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Copyright (c) 2008 Loyola University Chicago School of Law
Loyola University Chicago Law Journal

Article: Better Civil Practice in Dissolution of Marriage Litigation

Summer, 2009

Loyola University Chicago Law Journal

40 Loy. U. Chi. L.J. 911


Sanjay T. Tailor*


I. Introduction
The course of litigation will test a lawyer's knowledge of procedural law as much as the substantive law governing the case. Dissolution of marriage litigation is no exception. Yet, in seeking to enforce substantive rights under the law of dissolution, many practitioners fail to observe certain elementary aspects of procedural law. Trial judges, for their part, often overlook procedural shortcomings. Whether viewed from the perspective of a domestic relations practitioner or trial judge, any temporary gain that may be had by relaxing procedural rules is greatly outweighed by the adverse effect it will have on the administration of justice in the long term. Informed by the Illinois Marriage and Dissolution of Marriage Act (Marriage Act), 1 Article II of the Illinois Code of Civil Procedure (Code), 2 also known as the Civil Practice Law (CPL), and the Illinois Supreme Court Rules (Supreme Court Rules or Rules), this Article draws attention to procedural customs and practices in domestic relations cases that are at odds with well-established procedural law and suggests changes in the way certain key aspects of dissolution of marriage cases are litigated. This Article argues that adopting its recommendations would harmonize procedure between dissolution of marriage and other civil actions, to the great benefit of the courts, domestic relations bar, and, ultimately the parties involved. 3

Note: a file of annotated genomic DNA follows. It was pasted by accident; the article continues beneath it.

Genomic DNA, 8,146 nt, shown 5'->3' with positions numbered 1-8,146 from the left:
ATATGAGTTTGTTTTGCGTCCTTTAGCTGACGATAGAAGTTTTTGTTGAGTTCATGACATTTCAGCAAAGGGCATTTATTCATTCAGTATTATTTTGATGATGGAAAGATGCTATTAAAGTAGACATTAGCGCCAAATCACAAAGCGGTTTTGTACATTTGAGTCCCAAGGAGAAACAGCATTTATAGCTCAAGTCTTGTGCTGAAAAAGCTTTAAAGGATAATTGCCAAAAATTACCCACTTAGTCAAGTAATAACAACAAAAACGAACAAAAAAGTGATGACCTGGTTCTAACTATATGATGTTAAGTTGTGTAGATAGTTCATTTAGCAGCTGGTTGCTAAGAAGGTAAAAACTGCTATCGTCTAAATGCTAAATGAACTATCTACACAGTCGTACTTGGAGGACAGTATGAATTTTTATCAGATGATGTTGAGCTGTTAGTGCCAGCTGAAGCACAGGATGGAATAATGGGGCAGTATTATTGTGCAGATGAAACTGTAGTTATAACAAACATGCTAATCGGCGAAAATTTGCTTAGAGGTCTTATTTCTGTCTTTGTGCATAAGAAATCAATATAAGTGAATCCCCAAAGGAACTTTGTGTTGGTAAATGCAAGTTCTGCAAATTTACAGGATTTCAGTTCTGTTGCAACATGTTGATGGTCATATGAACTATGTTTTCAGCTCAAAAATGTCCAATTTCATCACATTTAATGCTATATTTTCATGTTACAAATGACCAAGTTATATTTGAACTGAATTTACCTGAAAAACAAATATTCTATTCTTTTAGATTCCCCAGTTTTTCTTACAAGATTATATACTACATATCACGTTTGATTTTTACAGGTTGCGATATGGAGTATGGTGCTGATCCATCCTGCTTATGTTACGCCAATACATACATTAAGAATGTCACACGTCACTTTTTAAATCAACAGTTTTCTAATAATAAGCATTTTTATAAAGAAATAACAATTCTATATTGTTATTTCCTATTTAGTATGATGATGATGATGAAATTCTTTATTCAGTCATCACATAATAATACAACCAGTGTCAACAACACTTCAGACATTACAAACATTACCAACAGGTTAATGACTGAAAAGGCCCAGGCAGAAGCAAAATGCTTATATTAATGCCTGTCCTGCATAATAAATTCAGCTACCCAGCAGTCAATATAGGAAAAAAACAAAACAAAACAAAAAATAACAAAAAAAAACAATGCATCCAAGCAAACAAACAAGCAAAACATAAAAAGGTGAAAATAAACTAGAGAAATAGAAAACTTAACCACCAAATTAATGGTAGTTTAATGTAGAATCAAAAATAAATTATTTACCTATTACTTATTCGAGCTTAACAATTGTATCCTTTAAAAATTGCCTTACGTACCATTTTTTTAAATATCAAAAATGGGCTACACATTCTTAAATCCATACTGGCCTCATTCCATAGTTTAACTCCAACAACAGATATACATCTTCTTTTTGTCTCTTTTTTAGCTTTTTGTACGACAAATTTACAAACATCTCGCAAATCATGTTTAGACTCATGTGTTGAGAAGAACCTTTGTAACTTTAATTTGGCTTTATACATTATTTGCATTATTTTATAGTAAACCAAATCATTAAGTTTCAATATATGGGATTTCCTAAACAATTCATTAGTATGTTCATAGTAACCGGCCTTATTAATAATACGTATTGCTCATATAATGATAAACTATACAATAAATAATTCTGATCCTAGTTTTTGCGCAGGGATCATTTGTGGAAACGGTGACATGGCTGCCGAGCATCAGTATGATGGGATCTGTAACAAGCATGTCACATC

"Nothing is more critical to the judicial function than the administration of justice without delay. Central to discharging this function, the judiciary must be unimpeded in considering ...
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